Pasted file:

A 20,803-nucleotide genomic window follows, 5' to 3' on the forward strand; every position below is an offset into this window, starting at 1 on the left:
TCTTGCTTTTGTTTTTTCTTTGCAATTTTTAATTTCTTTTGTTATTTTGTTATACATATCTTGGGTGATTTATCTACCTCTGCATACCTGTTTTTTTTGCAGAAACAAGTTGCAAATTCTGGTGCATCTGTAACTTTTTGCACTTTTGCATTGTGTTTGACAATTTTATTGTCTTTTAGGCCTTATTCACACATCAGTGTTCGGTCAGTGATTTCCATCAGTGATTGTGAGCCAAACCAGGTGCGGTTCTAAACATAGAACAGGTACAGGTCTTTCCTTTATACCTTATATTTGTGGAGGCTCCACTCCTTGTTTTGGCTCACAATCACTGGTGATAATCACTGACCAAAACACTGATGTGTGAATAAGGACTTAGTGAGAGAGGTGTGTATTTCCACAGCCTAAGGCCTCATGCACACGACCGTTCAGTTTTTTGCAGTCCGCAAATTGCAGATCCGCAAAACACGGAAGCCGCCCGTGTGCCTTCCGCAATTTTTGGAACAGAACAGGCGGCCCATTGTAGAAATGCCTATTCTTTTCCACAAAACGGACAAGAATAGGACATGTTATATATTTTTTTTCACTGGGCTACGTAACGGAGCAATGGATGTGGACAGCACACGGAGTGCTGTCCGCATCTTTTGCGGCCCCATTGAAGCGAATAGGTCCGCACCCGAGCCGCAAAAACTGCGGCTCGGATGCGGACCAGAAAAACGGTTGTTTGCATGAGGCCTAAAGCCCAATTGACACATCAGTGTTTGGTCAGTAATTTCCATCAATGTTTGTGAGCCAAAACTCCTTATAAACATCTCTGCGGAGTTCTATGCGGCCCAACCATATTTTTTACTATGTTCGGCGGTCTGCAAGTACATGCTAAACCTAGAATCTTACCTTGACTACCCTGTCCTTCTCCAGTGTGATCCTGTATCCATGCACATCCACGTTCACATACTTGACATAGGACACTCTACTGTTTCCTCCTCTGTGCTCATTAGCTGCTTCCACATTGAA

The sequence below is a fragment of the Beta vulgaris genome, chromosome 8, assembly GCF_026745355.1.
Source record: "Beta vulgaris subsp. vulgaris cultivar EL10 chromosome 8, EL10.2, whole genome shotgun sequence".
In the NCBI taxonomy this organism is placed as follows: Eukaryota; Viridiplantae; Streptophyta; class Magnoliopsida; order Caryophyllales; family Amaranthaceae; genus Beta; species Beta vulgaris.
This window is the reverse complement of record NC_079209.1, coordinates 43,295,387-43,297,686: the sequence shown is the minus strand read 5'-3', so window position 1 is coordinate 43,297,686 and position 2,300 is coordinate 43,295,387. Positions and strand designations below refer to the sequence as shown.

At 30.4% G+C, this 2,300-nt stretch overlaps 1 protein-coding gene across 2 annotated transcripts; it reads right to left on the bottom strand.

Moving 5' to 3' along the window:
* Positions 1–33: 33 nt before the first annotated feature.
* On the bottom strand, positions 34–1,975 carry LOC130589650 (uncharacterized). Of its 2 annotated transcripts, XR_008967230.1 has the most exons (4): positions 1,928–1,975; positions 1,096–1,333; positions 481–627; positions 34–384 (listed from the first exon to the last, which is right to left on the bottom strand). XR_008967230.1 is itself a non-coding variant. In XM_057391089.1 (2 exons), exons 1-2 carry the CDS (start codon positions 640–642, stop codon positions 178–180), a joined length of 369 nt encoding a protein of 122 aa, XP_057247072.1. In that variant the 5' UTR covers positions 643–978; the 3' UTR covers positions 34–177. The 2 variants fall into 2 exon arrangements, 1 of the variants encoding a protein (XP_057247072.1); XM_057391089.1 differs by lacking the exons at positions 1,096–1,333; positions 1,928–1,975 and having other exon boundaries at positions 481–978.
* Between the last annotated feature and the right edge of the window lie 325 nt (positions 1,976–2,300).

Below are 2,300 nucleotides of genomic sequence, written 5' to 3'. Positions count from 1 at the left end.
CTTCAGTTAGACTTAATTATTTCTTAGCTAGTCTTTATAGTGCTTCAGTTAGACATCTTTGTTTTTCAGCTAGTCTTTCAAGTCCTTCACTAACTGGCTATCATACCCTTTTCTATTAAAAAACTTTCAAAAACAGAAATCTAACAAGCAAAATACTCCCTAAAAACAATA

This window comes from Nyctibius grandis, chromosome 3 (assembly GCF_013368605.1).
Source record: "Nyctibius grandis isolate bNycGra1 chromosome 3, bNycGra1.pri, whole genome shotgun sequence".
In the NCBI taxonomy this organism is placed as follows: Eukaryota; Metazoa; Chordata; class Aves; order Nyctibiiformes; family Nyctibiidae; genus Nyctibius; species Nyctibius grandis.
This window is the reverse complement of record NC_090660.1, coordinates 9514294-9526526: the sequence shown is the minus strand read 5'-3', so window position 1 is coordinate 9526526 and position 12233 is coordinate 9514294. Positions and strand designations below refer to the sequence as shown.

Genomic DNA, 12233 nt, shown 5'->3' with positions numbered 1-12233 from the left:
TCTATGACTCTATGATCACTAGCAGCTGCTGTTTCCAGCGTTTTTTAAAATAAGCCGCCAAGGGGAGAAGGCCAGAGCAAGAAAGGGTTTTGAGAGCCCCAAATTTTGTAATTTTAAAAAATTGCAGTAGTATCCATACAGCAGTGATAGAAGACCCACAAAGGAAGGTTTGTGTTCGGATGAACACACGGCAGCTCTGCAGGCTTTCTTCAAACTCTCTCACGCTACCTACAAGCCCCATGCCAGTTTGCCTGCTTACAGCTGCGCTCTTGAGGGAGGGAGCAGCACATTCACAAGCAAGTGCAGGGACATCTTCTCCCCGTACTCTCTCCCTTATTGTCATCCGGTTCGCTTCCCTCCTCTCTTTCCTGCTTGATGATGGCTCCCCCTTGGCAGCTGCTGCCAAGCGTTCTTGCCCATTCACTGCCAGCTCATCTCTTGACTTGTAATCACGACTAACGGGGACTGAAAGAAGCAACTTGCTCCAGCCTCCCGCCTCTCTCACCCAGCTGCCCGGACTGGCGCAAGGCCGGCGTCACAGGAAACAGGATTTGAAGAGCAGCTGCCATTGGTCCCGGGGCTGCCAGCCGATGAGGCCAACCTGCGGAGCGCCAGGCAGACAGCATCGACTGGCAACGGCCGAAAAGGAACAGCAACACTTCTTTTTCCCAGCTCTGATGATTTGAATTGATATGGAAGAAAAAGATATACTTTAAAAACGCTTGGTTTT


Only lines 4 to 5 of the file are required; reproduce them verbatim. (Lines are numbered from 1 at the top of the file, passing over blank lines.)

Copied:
Source record: "Beta vulgaris subsp. vulgaris cultivar EL10 chromosome 8, EL10.2, whole genome shotgun sequence".
In the NCBI taxonomy this organism is placed as follows: Eukaryota; Viridiplantae; Streptophyta; class Magnoliopsida; order Caryophyllales; family Amaranthaceae; genus Beta; species Beta vulgaris.